What had been expected to be a workmanlike meeting Monday between U.S. President Joe Biden and his Indonesian counterpart, Joko Widodo, has become more sensitive in light of widespread Muslim anger over Israel’s devastating anti-terror campaign in Gaza.
The announced goal of the White House meeting is to upgrade U.S. diplomatic ties with a key Indo-Pacific partner that has been advancing toward China’s sphere of influence. The two leaders are expected to elevate bilateral ties to a “Comprehensive Strategic Partnership,” putting Washington on par with Beijing.
However, the presidents are far apart in their responses to the Israel-Hamas war, with Biden offering staunch support to Israel in its response to Hamas’ Oct. 7 attack into Israel, while Widodo has called the humanitarian situation in Gaza “unacceptable.”
Biden understands “there are strong feelings” but “will continue to make it clear the U.S. stands with Israel,” National Security Council coordinator for strategic communications John Kirby told VOA during a briefing Thursday.
Biden will also make it clear that the United States will do everything it can to provide humanitarian aid and safe passage for the Palestinian people and will not back down from “the real promise of a two-state solution.”
Gregory Poling, director of the Southeast Asia Program at the Center for Strategic and International Studies, said he expects the two presidents to tread carefully on the emotion-laden issue, particularly on calls for an indefinite cease-fire.
“Anything Jokowi [Joko Widodo] says that’s too critical of Israel or too supportive of Hamas will damage relations with the U.S and the West. And anything he says that is not sufficiently critical of Israel will damage him at home,” Poling said.
Indonesian support for Palestinian cause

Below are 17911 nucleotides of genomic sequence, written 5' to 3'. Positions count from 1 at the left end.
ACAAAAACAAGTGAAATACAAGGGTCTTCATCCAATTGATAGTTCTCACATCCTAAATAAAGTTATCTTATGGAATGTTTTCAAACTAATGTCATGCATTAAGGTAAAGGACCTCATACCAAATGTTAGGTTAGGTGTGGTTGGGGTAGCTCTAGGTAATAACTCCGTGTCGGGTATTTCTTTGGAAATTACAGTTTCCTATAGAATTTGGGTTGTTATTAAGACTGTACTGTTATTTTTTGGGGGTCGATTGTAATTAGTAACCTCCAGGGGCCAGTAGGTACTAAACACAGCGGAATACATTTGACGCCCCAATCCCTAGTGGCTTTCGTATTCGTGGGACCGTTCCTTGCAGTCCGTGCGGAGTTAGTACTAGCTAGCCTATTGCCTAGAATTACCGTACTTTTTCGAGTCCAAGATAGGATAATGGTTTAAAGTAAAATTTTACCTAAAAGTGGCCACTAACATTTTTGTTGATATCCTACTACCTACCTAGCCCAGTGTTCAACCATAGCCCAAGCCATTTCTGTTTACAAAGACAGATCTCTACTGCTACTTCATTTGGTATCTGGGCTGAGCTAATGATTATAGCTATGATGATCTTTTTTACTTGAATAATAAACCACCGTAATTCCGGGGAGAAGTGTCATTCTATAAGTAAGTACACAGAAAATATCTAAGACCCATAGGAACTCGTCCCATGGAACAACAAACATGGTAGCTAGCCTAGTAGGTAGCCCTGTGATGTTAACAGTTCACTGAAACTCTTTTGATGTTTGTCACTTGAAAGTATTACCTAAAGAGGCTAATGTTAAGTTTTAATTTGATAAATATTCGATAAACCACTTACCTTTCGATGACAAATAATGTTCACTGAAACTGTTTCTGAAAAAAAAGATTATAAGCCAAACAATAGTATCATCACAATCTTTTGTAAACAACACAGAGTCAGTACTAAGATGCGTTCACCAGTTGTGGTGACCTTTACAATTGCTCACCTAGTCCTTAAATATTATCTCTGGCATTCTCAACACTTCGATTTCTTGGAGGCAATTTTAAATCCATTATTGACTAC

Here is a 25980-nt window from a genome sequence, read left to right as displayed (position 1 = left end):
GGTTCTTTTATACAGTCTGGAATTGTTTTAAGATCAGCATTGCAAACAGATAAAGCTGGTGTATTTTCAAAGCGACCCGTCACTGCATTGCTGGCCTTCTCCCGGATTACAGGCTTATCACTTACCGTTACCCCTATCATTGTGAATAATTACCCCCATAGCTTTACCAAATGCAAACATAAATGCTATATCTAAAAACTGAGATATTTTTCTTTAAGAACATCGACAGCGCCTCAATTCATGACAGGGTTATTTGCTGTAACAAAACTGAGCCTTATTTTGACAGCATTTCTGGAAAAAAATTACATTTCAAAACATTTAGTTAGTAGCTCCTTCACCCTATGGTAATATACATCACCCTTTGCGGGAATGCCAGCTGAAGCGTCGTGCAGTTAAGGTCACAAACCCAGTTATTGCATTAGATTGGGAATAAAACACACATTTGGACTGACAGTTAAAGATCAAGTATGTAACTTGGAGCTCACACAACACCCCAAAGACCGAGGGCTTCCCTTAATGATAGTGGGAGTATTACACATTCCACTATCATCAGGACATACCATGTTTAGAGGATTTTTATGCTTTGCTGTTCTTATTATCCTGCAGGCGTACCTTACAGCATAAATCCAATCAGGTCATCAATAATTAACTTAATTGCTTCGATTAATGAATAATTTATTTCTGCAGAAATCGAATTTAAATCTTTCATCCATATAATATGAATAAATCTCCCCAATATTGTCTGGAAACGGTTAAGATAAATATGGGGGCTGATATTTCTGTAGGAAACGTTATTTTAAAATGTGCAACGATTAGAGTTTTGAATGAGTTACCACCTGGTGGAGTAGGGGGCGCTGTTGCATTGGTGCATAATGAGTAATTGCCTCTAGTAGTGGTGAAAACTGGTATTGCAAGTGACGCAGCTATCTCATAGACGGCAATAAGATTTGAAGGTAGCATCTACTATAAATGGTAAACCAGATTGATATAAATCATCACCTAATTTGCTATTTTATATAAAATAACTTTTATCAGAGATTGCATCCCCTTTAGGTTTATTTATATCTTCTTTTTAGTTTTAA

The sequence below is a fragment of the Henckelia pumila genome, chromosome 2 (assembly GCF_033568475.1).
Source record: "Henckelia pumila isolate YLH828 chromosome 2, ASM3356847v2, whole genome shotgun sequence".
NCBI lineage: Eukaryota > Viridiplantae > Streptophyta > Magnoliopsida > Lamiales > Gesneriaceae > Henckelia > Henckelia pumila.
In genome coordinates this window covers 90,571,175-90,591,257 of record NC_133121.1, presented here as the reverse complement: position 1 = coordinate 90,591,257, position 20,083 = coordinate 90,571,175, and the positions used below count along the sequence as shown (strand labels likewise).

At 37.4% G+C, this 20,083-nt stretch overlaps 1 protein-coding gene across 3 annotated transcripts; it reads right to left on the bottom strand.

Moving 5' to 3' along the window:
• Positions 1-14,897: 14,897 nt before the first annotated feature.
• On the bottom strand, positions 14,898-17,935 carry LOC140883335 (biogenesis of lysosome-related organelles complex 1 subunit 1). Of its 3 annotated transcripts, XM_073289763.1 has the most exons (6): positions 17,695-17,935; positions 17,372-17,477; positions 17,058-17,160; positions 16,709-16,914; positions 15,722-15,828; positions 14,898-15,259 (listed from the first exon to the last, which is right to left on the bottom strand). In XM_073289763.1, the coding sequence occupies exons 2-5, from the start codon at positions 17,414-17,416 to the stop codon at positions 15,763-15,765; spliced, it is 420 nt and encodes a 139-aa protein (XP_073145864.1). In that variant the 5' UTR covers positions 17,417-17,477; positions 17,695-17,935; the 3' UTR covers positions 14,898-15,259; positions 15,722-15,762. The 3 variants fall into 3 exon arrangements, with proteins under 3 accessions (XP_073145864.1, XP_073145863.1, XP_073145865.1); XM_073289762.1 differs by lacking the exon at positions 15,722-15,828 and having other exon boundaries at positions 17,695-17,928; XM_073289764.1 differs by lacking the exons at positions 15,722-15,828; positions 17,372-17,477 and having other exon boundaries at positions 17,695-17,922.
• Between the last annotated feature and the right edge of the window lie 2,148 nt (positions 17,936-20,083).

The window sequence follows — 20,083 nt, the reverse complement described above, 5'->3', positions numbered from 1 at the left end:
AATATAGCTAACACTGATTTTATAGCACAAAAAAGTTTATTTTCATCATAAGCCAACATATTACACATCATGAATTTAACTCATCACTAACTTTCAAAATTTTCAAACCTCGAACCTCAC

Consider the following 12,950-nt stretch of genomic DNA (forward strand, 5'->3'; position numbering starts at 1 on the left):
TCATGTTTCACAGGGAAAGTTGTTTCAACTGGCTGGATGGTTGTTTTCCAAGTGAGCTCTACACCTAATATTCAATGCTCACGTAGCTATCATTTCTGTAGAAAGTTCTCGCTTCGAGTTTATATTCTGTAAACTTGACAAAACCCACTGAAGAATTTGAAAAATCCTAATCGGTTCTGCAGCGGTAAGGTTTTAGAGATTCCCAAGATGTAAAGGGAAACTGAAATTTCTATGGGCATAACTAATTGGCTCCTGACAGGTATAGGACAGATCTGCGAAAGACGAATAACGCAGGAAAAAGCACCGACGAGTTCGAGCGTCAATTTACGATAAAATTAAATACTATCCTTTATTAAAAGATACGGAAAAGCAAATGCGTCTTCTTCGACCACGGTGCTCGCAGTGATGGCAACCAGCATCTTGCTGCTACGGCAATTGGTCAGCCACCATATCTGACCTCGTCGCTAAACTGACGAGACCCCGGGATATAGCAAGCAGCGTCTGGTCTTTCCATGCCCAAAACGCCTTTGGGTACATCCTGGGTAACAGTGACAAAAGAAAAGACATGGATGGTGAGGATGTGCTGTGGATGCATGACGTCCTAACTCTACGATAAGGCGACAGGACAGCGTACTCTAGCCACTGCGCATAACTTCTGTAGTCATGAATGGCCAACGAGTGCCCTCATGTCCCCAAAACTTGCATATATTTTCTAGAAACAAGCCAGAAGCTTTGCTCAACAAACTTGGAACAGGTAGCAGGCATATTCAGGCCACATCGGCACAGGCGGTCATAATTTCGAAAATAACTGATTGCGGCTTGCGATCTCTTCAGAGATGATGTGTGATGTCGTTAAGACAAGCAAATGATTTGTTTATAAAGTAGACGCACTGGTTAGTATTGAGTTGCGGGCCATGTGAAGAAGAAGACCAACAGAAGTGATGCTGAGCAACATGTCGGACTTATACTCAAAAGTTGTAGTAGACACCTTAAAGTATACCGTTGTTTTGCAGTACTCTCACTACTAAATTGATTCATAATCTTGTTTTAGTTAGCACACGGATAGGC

The Palestinian cause heavily influences political views in Indonesia based on its anti-colonial tradition and demographics. About 229 million Muslims — 13% of the world’s total — live here, where they constitute 87% of the population.
Just as no presidential candidate can win in the U.S. without pledging support for Israel, the opposite is the case in Indonesia.
“Not a single Indonesian president has dared not to defend Palestine,” said Siti Mutiah Setiawati, a lecturer of Middle East studies at Indonesia’s Gadjah Mada University. “Our founding fathers have laid the foundation of our foreign policy — nonaligned, free and active. Defend the oppressed,” she said.
As civilian casualties mount in Gaza, several Indonesian cities have erupted in protest over U.S. support of Israel. Prominent Islamic parties have often sought to capitalize on the Palestinian issue, and with a presidential election next year, the ruling Indonesian Democratic Party of Struggle is wary of Widodo appearing too soft on the war in Gaza.
Just a day before his White House visit, Widodo is scheduled to attend a summit of the Organization of Islamic Cooperation, hosted by Saudi Arabia in Riyadh, where the agenda calls for a discussion of “the brutal Israeli aggression against the Palestinian people.”
But policy experts warn that any friction over the Israel-Hamas war could jeopardize progress on a long list of common interests, including a deal on nickel and China’s rising ambitions in the Indo-Pacific.
“The incentive here is to avoid any sort of public airing of differences over the Israel-Gaza conflict,” said Lucas Myers, senior associate for Southeast Asia at the Wilson Center’s Asia Program.